By DAKOTA DAHL
Starring Nicholas Tucci, Justin Andrew Davis and Sadie Scott
Written & Directed by Brian DiLorenzo
As someone who attended film school, I’m no stranger to self indulgent artists who believe more in their vision than their moral responsibilities. These are the type that hear about Hitchcock torturing Tippi Hedren or Kubrick treating everyone like garbage, and assume that the only way to make art is to make people unhappy. This theme of abuse resulting in high art is the very foundation for the Indie psychological horror darling MYTH.
In Brian DiLorenzo’s directorial debut, we follow Alex (Justin Andrew Davis, You Look Great, She Came From The Woods), a teen who has trouble making friends and clicking into reality. This shines through when he captures his own loneliness and seclusion in the characters depicted in various scripts he is struggling to write. Separately, we are introduced to JP Smith, depicted with smug, aloof, creep-factor-eleven by the late Nicholas Tucci (You’re Next, Channel Zero) who sadly passed away just last year. JP is struggling to make a film, a project he has already secured funding for, but has no actual vision for, which is clearly weighing heavily on his mind as he is completely checked out during a raging party.
These two characters cross paths when Alex gets too drunk on parking lot moonshine while trying to impress a group of “rough” teenagers. While staggering home, JP picks up Alex, which already seems like a weird thing for a grown adult to do for a teen, but maybe this is only a yellow flag. When Alex wakes up in JP’s sweet cabin, he finds out that JP wrote and directed one of Alex’s favorite films, the titular MYTH. JP then forcible thrusts his mentorship on Alex, on the one provision that Alex never, under any circumstance, ask anything about MYTH. Alex is also forbidden from telling people about how famous JP is, or what their relationship actually is. OK, safe to say, that’s a big red flag on the field.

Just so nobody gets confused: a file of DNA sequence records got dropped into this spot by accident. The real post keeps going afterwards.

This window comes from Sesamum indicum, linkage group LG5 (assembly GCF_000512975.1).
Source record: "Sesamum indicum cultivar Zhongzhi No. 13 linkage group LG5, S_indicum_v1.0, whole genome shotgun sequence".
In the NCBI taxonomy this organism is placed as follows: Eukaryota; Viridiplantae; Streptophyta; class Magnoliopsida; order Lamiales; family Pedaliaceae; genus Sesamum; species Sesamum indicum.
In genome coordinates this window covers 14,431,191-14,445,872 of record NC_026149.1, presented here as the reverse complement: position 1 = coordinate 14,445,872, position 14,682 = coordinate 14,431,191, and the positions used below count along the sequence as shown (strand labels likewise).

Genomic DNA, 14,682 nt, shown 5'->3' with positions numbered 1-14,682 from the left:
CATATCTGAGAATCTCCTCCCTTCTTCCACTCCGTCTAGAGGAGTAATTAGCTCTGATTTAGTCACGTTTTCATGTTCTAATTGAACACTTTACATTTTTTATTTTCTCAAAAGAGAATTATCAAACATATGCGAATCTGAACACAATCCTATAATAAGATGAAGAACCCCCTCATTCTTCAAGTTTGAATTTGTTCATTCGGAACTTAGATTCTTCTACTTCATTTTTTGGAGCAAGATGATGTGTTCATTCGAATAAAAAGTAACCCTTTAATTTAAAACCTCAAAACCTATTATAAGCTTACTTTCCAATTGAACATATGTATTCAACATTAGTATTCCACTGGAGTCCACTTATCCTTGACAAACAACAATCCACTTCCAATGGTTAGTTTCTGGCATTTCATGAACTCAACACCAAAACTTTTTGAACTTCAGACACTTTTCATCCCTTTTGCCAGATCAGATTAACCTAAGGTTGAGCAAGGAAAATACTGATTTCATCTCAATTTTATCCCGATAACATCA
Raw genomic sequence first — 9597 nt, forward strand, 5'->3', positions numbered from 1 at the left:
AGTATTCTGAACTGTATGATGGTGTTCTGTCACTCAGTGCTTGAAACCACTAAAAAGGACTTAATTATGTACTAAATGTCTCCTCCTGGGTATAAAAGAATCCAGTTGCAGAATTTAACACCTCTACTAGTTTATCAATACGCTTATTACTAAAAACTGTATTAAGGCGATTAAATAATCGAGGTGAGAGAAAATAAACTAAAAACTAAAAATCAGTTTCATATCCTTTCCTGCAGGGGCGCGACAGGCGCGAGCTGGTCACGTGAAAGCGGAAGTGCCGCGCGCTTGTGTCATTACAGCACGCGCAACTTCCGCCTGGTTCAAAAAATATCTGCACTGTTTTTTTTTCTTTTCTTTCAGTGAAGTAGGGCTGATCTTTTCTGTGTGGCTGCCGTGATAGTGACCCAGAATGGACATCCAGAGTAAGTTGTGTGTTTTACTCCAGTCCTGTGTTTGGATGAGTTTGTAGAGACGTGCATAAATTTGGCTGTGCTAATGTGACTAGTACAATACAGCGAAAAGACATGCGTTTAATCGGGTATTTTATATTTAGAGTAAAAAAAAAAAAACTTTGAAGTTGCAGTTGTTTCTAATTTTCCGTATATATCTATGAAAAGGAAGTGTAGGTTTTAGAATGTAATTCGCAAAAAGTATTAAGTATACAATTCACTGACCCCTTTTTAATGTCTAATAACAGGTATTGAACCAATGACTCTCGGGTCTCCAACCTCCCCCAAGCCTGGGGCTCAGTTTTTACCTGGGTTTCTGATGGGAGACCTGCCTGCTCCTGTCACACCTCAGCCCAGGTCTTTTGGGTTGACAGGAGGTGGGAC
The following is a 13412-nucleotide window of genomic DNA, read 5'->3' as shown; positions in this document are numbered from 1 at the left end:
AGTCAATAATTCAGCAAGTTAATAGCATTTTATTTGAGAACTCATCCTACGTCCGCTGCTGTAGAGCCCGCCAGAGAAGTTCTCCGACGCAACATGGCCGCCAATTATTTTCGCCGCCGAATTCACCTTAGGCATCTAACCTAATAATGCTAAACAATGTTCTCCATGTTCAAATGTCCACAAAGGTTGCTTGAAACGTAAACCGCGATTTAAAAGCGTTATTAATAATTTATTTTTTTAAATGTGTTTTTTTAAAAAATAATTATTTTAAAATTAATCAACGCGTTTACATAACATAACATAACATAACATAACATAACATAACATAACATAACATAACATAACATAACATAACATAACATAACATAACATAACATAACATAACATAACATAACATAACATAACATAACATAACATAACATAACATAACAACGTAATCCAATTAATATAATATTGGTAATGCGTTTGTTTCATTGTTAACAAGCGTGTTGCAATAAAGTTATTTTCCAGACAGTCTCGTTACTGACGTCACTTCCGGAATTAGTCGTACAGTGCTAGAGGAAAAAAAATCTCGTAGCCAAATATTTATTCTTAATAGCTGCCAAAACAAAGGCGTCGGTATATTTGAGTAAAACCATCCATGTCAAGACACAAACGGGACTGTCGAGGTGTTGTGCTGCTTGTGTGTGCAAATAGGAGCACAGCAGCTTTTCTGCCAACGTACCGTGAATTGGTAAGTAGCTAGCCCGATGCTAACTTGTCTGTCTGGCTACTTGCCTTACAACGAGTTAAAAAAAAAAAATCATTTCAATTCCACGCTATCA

Emotions are toyed with, reality is warped, hearts are broken and most important of all, the film gets finished, but at what cost?
Almost immediately, JP manipulates Alex into being more awesome, prodding him towards barging into house parties, encouraging him to talk to his crush, supplying Alex drugs to impress people at the party. While doing all this. JP is filming everything that is unfolding in Alex’s life, guerrilla style. Soon Alex begins a whirlwind romance with his crush, Ruby (Sadie Scott, CRSHED, Rattlefly) and JP films all that too.
Pretty quickly, JP begins pushing the events of Alex’s life in directions he wants it to go, especially when a new heartthrob begins to take Ruby’s attention away from Alex, who is getting increasingly skeptical about JP’s motivations. This isn’t helped when it becomes more and more clear that JP is inserting scripted elements in what Alex assumed was his real life.
A series of twists begin to unfold that always keep the audience where JP keeps Alex: just one answer short of solving a mystery and never as clever as you think you are. Emotions are toyed with, reality is warped, hearts are broken and most important of all, the film gets finished, but at what cost?
While I usually find it incestuous and a little self-congratulatory for artists to make stories about artists (seriously, how many Stephen King characters are writers) MYTH at least criticizes artists for their own delusions of grandeur. Directors who believe that a person’s trauma is worth less than a finished film, or an actor absolving themselves of being complicit by claiming they were just following a vision. MYTH, in my mind, asks whether all the masterpieces we’ve loved over the years, the ones that came from breaking people down and exploiting the desperate, whether they were really worth it. MYTH also doesn’t presume to give you a cut and dry answer, giving you an ambiguous ending, where the power is given back to people, whether they believe the art gives meaning to the pain, or vice versa.
Shot shakily and with a minimalist soundtrack by Suzie, the directing is fine for what it is, but anything too flowery would be dsitracting from the movie within the movie that is MYTH. The writing, on the other hand, is pretty top notch. Odd characters are weird as fuck, down to earth characters seem organic and interactions flow like film from a reel.
While Nicholas Tucci does deliver an interestingly detestable artsy-fartsy manipulator, both Sadie Scott and Justin Andrew Davis steal the show; Justin wearing raw loneliness and resentment on his face in such a readable way, he doesn’t need to say much and Sadie making Ruby such a perfectly lovable yet mysterious reserved character, you can’t help but empathise with anyone who has a crush on her.
MYTH is definitely an indie film, so don’t go expecting something polished with a ton of pizzazz. Instead, go for something bizarrely raw, surrealistically plausible and all too distressing.
MYTH is available to stream on Amazon Prime.